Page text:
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January 30, 2023


Lithium-Ion batteries. A guide to the fire risk that isn’t going away but can be managed

case study

Evacuation alert system fitted to protect residents in Merseyside social housing

Advanced has supplied its EvacGo evacuation alert system to two high-rise residential tower blocks in Huyton, Merseyside after a series of fire safety improvements to the buildings.

Following a significant programme of compartmentation works undertaken in 2018, the 11-storey Knowsley Heights buildings have benefitted from a refit that includes installation of Advanced’s EvacGo system.

Knowsley Heights is owned by Livv Housing Group, an independent housing association, with the two buildings partially managed by an onsite manager. ABM Fire and Security Ltd undertook the supply, installation and commissioning of the EvacGo systems, according to Advanced, with a 4-loop, 16-zone evacuation alert panel installed in each building.

Knowsley Heights in Huyton, Merseyside

Each EvacGo panel is housed inside a STS 205 security-rated enclosure with BS EN 1303-compliant lock and key mechanism for access by the fire and rescue service – designed for minimal risk of unauthorised use. Argus Vega Sounder VADS audible and visual devices and interfaces were installed in the hallways of each of the 128 flats to ensure all residents, including people who are deaf or have hearing loss are kept safe and informed.

Tony Cahill, Executive Director-Property from Livv Housing Group said “EvacGo from Advanced was selected for the Knowsley Heights refit as it was essential that the evacuation alert system met the criteria for BS 8629. While it may not be mandatory for an 11-storey existing building, meeting with best practice is essential for us as a housing association to protect our customers in the event of a fire.”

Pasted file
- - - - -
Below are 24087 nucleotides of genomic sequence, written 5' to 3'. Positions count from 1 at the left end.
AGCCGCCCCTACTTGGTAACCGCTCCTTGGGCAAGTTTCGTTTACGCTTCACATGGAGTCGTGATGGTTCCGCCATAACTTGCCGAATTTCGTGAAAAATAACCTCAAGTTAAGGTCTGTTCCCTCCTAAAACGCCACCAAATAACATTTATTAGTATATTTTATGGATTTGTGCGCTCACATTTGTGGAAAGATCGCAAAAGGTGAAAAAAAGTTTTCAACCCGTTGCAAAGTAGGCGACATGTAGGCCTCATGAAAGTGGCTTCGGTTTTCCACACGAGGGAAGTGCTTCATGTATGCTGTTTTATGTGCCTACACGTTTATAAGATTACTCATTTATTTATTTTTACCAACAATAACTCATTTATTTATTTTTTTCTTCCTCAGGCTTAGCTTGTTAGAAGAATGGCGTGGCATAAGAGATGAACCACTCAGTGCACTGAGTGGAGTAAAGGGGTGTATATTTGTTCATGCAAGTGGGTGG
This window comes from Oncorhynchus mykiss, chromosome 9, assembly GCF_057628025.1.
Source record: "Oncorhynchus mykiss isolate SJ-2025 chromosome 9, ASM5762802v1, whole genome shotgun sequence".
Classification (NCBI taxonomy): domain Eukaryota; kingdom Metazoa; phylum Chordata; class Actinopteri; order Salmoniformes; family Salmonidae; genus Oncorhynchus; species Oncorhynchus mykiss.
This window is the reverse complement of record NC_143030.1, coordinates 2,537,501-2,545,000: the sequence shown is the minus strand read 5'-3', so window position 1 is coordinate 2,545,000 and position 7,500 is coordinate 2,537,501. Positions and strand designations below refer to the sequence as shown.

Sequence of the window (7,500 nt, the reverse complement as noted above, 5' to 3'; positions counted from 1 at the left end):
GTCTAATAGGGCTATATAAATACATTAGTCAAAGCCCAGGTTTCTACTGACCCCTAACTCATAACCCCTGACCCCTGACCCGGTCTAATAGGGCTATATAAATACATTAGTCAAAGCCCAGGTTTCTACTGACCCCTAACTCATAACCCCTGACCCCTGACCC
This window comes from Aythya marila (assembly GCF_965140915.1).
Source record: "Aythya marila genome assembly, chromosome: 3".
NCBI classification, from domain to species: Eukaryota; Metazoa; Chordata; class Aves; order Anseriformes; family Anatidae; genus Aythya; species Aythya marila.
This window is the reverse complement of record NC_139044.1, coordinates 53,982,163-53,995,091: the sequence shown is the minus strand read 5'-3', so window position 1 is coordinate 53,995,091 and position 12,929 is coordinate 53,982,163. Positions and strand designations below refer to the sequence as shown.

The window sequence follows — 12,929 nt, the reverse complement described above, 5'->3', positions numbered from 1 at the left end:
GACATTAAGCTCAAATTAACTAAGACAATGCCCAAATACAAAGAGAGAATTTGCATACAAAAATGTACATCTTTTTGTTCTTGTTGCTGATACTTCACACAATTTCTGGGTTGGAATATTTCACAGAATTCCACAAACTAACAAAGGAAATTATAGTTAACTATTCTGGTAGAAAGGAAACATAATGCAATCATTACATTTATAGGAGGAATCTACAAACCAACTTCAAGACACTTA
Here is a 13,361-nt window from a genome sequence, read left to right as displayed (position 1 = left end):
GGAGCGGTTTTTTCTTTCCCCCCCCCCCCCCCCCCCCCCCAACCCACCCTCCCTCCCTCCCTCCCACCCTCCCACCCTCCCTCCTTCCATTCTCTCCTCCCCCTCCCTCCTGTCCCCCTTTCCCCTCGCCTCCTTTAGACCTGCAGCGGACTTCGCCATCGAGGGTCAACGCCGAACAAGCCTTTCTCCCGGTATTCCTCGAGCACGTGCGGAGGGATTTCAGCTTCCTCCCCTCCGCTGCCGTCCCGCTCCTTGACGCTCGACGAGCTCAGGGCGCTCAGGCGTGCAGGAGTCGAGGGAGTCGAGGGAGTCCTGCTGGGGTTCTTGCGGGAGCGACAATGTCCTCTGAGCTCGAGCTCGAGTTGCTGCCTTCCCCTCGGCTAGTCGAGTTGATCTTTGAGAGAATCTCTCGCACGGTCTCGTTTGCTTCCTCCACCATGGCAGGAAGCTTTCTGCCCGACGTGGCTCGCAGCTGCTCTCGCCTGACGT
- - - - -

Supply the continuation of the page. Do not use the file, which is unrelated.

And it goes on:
Ken Bullock, Business Development Manager – Evacuation Alert Systems at Advanced, said: “We worked closely with fire industry experts to develop the EvacGo to ensure it meets the BS 8629 Code of Practice, as well as the needs of those using it. Following the Grenfell Tower Inquiry and the increased awareness of the importance of effective fire evacuation, we have seen a growing number of housing associations and landlords wanting to install an EvacGo system. While evacuation alert systems are now mandatory in new residential buildings over 18m, landlords of smaller buildings or those being retrofitted, like Knowsley Heights, are keen to meet best practice to keep their residents safe.”

All Advanced evacuation alert systems are reported to be ‘custom-manufactured’ to reflect each individual building’s evacuation zones and have been developed to provide a ‘bespoke’ solution that aims to allow the fire services to control evacuation floor by floor according to the severity and location of the fire. According to Advanced, BS 8629 guidance states that the evacuation alert control system should be installed where a ‘stay put’ policy is in force, such as with Knowsley Heights, so that it can be used to facilitate a timely and ordered evacuation for all residents. An evacuation alert system is ‘vital’ to help fire and rescue services inform residents of a change in evacuation strategy during an incident. Advanced believes that this gives fire and rescue services an additional tool to use on the ground, alongside existing methods of evacuation.

Published on 1 June 2022, Part B (Fire Safety) offers new improvements to fire safety guidance to ensure tall buildings are made safer in England, as part of a wider package of reforms. Installation of evacuation alert systems is mandatory in all new build residential apartment blocks over 18m from 1 December 2022. However, for all other new build and retrofit projects, complying with BS 8629 is still seen as best practice which is why Advanced’s EvacGo has been selected and installed at Knowsley Heights.


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Plus, we explore the growing risks of lithium-ion battery fires and hear from experts in disability evacuation and social housing.


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